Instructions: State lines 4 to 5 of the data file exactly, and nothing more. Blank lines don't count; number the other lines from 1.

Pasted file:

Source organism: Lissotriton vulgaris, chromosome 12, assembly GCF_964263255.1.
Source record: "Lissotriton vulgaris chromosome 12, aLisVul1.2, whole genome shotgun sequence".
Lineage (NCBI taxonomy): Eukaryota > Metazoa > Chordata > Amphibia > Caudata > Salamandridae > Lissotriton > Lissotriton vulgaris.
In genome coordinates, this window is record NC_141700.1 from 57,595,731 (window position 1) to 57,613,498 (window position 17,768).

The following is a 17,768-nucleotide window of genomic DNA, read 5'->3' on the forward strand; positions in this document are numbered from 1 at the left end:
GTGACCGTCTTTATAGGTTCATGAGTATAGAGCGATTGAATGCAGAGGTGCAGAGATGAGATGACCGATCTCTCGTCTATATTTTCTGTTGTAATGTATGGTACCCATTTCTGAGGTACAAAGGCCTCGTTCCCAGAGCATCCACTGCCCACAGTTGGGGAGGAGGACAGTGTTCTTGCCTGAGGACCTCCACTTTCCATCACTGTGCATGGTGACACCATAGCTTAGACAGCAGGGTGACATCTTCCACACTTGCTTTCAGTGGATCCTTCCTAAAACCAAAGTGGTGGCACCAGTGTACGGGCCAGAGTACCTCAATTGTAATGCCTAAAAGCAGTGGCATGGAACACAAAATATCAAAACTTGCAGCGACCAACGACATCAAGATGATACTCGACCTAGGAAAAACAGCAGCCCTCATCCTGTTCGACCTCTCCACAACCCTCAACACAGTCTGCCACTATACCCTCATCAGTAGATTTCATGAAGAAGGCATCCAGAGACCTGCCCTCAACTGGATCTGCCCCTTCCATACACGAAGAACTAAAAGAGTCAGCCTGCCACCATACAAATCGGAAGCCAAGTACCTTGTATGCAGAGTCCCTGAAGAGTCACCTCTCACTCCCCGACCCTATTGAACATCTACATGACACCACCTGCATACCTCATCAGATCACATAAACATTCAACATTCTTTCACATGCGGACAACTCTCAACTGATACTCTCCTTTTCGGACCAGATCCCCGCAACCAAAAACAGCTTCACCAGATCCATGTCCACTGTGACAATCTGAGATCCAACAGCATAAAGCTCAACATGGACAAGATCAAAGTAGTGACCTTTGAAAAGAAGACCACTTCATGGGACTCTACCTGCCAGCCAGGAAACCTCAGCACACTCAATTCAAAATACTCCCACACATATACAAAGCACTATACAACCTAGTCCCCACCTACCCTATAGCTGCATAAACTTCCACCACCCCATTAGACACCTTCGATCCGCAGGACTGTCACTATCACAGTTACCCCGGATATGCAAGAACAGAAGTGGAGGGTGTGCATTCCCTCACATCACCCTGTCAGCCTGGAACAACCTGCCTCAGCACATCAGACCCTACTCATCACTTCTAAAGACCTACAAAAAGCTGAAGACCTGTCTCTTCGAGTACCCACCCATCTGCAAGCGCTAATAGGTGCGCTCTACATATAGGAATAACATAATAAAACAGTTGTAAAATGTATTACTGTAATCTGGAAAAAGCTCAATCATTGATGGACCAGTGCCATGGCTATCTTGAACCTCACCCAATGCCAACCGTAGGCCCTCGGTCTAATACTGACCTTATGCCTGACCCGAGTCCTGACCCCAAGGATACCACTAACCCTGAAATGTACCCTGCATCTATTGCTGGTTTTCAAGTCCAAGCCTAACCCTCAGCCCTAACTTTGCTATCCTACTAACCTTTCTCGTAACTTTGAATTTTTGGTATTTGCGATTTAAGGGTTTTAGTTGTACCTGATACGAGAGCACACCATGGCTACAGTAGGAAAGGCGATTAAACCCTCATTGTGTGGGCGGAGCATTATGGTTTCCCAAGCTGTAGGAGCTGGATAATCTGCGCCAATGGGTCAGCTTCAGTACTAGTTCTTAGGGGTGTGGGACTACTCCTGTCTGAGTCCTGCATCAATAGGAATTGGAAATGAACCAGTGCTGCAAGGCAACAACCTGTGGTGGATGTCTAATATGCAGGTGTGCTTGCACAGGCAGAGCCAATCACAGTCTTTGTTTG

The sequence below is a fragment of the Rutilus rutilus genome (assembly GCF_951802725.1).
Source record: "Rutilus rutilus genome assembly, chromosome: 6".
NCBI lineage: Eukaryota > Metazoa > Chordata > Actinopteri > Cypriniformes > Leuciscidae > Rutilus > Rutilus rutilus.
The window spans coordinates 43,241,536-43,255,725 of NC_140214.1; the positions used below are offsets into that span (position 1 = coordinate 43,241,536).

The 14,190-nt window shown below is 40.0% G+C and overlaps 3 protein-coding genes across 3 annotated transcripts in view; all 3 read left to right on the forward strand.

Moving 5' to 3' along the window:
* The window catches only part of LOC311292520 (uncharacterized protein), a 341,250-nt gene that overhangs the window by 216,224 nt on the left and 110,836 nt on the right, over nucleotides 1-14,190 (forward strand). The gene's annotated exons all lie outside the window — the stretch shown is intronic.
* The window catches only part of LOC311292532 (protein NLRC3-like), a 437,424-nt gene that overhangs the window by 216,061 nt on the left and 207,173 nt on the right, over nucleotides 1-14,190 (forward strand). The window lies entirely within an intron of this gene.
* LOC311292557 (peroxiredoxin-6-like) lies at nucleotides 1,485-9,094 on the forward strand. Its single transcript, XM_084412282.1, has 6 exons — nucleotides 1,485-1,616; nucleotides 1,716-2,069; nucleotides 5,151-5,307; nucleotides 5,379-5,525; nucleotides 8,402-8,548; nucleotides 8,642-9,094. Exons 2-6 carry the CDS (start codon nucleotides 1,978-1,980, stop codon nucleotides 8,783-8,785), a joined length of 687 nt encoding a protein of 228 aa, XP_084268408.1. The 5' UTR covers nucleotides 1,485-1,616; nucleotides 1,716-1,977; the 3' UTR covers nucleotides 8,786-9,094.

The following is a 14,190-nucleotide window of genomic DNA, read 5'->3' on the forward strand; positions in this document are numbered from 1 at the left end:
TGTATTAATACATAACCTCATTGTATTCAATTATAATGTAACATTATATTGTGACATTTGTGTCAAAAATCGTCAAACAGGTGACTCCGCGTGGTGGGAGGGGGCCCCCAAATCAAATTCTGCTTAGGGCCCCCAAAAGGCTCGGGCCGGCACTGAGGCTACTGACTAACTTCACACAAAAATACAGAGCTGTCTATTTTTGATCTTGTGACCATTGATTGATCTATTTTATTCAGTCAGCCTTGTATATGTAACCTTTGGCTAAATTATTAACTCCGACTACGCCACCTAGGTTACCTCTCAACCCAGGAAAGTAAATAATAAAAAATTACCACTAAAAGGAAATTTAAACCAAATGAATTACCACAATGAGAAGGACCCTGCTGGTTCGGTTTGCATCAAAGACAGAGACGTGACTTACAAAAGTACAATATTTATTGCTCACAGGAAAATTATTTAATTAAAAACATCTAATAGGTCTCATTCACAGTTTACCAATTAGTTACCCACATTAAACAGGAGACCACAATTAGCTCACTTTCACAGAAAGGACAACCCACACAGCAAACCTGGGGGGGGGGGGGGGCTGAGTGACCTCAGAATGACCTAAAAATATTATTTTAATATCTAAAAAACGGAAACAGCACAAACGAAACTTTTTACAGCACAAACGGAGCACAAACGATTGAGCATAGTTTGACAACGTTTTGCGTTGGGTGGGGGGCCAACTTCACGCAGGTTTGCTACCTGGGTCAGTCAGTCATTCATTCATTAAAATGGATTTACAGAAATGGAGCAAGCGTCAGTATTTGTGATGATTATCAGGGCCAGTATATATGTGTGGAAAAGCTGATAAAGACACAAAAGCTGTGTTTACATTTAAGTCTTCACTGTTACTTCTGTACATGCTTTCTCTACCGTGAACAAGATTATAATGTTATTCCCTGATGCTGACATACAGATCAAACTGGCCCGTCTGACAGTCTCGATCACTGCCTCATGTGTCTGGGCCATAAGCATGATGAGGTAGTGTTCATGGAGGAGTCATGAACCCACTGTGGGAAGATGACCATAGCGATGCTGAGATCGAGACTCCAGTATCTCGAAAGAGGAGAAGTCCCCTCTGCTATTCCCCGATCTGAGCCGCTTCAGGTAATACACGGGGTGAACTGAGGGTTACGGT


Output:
In genome coordinates, this window is record NC_141700.1 from 57,595,731 (window position 1) to 57,613,498 (window position 17,768).

The following is a 17,768-nucleotide window of genomic DNA, read 5'->3' on the forward strand; positions in this document are numbered from 1 at the left end: